Three statutes seriously undermine freedom of speech and expression: The Sedition Act, The Official Secrets Act and the Printing Presses and Publications Act. Fan Yew Teng, Param Cumaraswamy, Lim Guan Eng and Karpal Singh were prosecuted under the Sedition Act, while Lim Kit Siang and journalists Sabry Sharif and James Clad were found guilty of offences under the Official Secrets Act. The Printing Presses and Publications Act contains numerous restrictions on the publication of newspapers and periodicals, including the requirement for an annual licence which may be revoked by the Minister at any time. During the political tension of 1987 in the wake of Operation Lalang, three major national newspapers, the Star, Sin Chew Jit Poh and Watan had their licenses revoked. Self-censorship among newspapers owners, who are anyway closely linked to the governing coalition, and their editors is a grave impediment to free expression in Malaysia. Publication of opposition parties are restricted to sale to party members only. Foreign newspapers and journals are periodically banned or delayed. The broadcast media is completely denied any alternative thinking. Thus, RTM and TV3 do not broadcast material from the opposition. The advent of the Internet has given an impetus to on-line reporting and sites like Malaysiakini have flourished – itself a commentary on the needs of the average news-starved Malaysian. Finally, the Printing Press Act contains penal provisions, as Irene Fernandez discovered when she was charged thereunder.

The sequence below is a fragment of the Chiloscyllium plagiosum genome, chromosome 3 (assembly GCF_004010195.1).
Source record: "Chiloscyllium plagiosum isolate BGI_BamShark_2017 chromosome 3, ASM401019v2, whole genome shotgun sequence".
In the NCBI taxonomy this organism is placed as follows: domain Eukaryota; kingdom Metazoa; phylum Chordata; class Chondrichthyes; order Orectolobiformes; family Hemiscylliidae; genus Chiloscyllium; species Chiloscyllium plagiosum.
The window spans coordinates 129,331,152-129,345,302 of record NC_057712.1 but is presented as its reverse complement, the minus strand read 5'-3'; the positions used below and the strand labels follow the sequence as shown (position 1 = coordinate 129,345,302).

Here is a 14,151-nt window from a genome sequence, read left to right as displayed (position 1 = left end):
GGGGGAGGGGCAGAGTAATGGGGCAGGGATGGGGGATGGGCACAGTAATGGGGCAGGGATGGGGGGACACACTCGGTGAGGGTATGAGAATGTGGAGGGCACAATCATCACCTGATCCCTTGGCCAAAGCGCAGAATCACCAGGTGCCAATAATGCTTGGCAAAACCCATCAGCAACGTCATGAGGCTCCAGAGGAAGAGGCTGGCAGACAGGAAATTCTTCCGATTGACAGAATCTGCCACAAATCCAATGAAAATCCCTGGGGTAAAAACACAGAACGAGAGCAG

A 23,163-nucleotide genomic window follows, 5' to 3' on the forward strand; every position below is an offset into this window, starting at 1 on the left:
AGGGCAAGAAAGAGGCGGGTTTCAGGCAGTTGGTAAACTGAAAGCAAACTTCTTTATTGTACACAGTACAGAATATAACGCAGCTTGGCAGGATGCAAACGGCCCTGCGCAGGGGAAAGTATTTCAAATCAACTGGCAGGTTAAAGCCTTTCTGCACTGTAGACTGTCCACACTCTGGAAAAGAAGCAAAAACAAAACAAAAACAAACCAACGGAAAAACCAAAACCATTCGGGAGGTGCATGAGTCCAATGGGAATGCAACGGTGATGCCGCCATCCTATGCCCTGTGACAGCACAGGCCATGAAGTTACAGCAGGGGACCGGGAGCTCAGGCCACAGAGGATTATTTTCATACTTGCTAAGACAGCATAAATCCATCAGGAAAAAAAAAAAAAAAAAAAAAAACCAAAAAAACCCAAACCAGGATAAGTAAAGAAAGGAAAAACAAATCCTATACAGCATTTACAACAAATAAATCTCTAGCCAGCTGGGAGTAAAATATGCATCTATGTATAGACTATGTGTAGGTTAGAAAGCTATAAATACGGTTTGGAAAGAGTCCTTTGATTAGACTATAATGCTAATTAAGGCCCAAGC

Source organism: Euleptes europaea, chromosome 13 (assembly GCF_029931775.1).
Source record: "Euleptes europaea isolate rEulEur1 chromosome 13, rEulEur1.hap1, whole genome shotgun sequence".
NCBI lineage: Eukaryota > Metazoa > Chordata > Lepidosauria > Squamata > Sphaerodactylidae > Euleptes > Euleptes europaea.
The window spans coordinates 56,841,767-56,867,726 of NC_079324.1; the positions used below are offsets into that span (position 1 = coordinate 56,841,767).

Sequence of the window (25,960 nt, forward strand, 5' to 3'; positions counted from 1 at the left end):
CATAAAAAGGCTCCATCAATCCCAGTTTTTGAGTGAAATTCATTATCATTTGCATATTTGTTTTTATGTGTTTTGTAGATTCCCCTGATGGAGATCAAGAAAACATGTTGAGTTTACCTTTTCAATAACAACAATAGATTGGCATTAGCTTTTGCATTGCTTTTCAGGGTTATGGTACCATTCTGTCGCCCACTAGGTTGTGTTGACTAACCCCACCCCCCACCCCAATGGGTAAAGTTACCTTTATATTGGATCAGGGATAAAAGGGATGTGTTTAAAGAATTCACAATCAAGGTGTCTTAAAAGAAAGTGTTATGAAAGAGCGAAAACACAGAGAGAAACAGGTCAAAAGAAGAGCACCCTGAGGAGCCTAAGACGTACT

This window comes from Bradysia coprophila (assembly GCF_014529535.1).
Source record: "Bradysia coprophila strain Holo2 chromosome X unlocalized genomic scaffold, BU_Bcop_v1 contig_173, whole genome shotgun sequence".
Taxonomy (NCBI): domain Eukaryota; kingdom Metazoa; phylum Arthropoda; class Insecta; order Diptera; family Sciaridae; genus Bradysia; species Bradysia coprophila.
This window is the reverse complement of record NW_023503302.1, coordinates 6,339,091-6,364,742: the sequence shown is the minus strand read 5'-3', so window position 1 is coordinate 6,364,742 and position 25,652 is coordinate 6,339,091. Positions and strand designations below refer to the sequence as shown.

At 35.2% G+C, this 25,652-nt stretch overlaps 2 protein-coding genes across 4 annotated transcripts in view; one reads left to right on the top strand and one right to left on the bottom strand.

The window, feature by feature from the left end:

Freedom of association is restricted by provisions in the Societies Act, Trade Unions Act and Universities and University College Act. The Societies Act requires every club, organization, society or political party to secure a licence, thereby providing the executive with the means to block or impede the formation of any organization, which it considers undesirable. The Act has an intimidating effect, and together with the onerous bureaucratic requirements, which can result in prolong decision-making, have had a negative impact on the development of independent civil society. This has led to some NGOs registering as companies under the Companies Act, 1965 which itself has its own bureaucratic regime. The Trade Unions Act restricts the rights of some workers in a manner inconsistent with international norms. Strict control over a trade union's affairs is exercised by the relevant bureaucracy. The Act also does not permit large groups of trade unions covering workers in different fields. Thus, the MTUC is not registered under the Trade Union Act.